Fact 2a: While RMD’s must occur the year after which the deceased die, the amount of the RMD is determined by the beneficiary’s age. The younger the beneficiary of the stretch IRA, the lower the RMD. This leaves more money to grow for a longer time.
Fact 2b: If you name multiple beneficiaries, then the eldest age of the multiple beneficiaries will be chosen to determine RMD’s. This makes the RMD’s higher, depletes the account faster, and the money has less time to grow. Separating the multiple recipients at the time they are given is key.
I find examples to be helpful. So, let’s think through a few here:
Example 1: The grandpa on Roth FIRE
Let’s say that you decide to achieve FIRE (Financial Independence and Retire Early) at the age of 50. Your 28 year old daughter just had a baby girl who is age 0. Five years later, you and your wife face an unexpected early demise in a car accident. (Morbid, but this post is about inheritance money).
You decided to convert your 401k to an IRA when you left your employer and designated your granddaughter (now she is 5 years old) as the beneficiary, because she is the youngest grandchild in the family. You had $2 million dollars in this account. Under this assumption, the money will continue to grow at 6%.
This is how it works out for the granddaughter.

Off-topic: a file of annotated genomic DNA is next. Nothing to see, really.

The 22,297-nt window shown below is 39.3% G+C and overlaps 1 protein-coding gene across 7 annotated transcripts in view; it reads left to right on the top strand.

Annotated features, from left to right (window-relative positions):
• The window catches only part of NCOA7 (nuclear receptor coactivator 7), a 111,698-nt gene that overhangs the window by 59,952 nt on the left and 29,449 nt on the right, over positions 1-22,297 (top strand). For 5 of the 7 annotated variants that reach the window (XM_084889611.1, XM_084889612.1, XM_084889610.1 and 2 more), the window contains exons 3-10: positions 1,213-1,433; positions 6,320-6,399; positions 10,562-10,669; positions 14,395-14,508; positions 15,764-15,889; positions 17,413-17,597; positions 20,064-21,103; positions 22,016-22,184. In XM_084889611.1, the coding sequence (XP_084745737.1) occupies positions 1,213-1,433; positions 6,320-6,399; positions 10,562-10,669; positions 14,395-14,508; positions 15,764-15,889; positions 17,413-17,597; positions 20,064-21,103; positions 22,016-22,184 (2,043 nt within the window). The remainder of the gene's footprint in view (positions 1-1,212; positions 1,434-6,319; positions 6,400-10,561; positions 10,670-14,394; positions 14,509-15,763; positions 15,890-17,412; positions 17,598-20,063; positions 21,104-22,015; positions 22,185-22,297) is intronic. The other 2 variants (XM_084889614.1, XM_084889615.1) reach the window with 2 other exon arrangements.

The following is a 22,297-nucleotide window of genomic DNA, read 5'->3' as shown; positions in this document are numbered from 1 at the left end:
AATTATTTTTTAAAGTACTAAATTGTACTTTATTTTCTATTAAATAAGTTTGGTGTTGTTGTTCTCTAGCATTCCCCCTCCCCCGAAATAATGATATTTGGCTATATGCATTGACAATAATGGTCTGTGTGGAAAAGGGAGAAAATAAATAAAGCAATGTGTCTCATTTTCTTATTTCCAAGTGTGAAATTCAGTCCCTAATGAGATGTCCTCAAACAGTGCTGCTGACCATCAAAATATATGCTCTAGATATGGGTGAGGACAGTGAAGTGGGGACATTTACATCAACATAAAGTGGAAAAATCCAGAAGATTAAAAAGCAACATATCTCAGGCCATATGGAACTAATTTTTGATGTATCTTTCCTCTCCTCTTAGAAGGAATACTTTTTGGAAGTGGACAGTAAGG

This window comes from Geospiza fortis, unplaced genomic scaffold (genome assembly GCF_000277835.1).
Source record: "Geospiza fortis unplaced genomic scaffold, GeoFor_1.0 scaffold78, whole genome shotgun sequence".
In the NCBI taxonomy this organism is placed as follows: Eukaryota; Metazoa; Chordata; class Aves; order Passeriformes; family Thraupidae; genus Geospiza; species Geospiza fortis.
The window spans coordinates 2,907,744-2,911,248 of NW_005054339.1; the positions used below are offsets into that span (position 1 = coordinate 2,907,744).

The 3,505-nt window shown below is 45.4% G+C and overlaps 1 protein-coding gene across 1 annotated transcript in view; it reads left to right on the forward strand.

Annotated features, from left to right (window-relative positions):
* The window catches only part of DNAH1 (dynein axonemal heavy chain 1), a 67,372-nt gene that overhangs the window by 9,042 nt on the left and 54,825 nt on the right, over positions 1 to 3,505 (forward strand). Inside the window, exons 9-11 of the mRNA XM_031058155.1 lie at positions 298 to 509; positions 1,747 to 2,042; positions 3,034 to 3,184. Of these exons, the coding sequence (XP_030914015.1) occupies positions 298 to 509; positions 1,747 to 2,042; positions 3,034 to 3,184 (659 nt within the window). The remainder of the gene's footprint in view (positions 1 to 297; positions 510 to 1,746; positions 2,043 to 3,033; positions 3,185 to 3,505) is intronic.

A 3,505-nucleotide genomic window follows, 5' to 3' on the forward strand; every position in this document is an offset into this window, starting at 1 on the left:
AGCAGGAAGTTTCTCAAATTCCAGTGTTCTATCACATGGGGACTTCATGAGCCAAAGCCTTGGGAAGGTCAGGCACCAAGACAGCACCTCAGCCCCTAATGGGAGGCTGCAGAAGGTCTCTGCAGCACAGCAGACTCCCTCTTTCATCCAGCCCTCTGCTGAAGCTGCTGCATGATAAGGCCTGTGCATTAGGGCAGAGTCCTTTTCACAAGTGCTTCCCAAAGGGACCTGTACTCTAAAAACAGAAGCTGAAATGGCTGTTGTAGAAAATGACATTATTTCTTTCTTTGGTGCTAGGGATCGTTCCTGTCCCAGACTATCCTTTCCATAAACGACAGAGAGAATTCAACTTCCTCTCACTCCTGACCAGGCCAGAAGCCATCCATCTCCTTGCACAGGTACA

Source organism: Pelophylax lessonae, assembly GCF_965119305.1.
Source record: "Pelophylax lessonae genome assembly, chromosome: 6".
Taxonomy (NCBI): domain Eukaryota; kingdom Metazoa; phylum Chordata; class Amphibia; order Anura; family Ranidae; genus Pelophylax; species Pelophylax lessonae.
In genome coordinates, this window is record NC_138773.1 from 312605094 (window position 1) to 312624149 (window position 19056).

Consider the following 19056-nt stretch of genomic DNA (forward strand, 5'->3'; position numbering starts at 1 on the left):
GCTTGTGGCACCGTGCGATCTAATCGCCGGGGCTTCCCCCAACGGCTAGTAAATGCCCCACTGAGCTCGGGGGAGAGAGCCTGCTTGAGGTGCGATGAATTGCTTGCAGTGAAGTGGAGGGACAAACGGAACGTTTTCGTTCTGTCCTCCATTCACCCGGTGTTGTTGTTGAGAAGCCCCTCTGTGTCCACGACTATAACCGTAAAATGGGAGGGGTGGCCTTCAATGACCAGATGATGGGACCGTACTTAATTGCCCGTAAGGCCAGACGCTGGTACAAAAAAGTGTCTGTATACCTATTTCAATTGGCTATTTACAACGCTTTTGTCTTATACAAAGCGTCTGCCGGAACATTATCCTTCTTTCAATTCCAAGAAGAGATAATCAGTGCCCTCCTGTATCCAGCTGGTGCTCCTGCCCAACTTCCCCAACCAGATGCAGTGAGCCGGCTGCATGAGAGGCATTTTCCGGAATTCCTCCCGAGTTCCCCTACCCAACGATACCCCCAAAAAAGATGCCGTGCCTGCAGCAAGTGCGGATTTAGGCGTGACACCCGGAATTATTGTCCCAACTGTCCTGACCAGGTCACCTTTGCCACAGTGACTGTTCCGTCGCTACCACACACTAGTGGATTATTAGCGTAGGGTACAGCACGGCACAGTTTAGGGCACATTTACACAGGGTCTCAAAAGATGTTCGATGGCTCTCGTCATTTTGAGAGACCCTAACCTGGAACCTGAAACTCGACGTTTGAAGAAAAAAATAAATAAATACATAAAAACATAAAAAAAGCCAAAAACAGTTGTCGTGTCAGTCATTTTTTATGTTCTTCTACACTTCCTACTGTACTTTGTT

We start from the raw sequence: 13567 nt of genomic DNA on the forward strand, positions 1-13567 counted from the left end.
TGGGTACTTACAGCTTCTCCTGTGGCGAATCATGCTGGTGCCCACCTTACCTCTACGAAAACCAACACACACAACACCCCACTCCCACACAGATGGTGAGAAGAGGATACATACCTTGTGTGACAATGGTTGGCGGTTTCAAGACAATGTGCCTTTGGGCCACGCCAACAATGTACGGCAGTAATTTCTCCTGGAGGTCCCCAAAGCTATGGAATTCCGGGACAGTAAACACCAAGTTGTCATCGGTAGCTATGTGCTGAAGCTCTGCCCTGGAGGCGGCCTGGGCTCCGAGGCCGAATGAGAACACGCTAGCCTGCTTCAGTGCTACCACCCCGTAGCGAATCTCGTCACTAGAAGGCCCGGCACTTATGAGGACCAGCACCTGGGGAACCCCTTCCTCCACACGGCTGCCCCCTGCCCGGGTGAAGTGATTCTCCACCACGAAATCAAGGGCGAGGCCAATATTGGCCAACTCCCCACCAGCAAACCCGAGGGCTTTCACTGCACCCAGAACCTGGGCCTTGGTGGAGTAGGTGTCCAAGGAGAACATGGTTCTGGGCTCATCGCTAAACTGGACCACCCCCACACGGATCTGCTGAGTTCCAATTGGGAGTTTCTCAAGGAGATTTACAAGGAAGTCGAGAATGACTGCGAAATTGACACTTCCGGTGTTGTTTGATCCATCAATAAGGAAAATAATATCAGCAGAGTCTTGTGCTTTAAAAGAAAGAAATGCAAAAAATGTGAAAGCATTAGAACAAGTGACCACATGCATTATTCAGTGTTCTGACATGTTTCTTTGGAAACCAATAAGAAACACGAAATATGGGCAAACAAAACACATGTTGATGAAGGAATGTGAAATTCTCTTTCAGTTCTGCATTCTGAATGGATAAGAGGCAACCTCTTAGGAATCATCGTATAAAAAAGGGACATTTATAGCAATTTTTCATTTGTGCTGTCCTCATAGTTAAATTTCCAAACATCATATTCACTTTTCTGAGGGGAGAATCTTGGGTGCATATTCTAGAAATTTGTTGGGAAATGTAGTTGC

She would be required to start taking an RMD based on age 6, which would be a little more than $27,000 that year. Remember, that’s tax-free because grandpa already paid the tax. If she doesn’t take out any more than the RMD each year, it will grow to a max of $16,500,000 (16.5 million dollars) by age 66. At that peak, her RMD will be approximately $1,000,000…still tax-free.
Hopefully, she will be investing the majority of that and it’ll continue on for the next grand-kid in the family.
The standard retirement grandpa
Maybe those numbers seem astronomically high. For others in a very different situation, let’s include a more typical situation.
Let’s say that grandpa worked til age 65, and didn’t know as much about personal finances. Or let’s say he worked a modest job that was not high-earning. This grandpa retires, and again he dies 5 years later at age 70. The inherited IRA he is giving his 30 year old granddaughter is worth $500,000. This was, again, Roth money.
In this example, the first RMD at age 31 will be a tax-free $40,000. The account will peak at $5,780,000 (5.78 million) when the granddaughter becomes the age of 66. Her RMD that year will be around $330,000.
That’s still a ton of money. Like “you don’t have to work” money. From only $500,000 of Roth money. If you saved $6,000 per year via a Roth mechanism that would turn into $500,000 in 30 years (if your average gain was 6%). That seems pretty do-able even for lower income earners.
This is another reason that you should “touch your Roth money last” in retirement.
Despite leaving only $500,000 in that second example, the inheritance still provides unimaginable money. And yet none of it raises the taxes of the granddaughters. It is provided as tax-free income to be spent or invested. And it all continues to grow tax-free via the Stretch IRA.
I’d love to hear other thoughts on this. It’s a great big topic, and certainly important. Do you plan to leave money to your heirs? Spending every dime? Giving it away to charities? Some combination? Let us know below in the comments.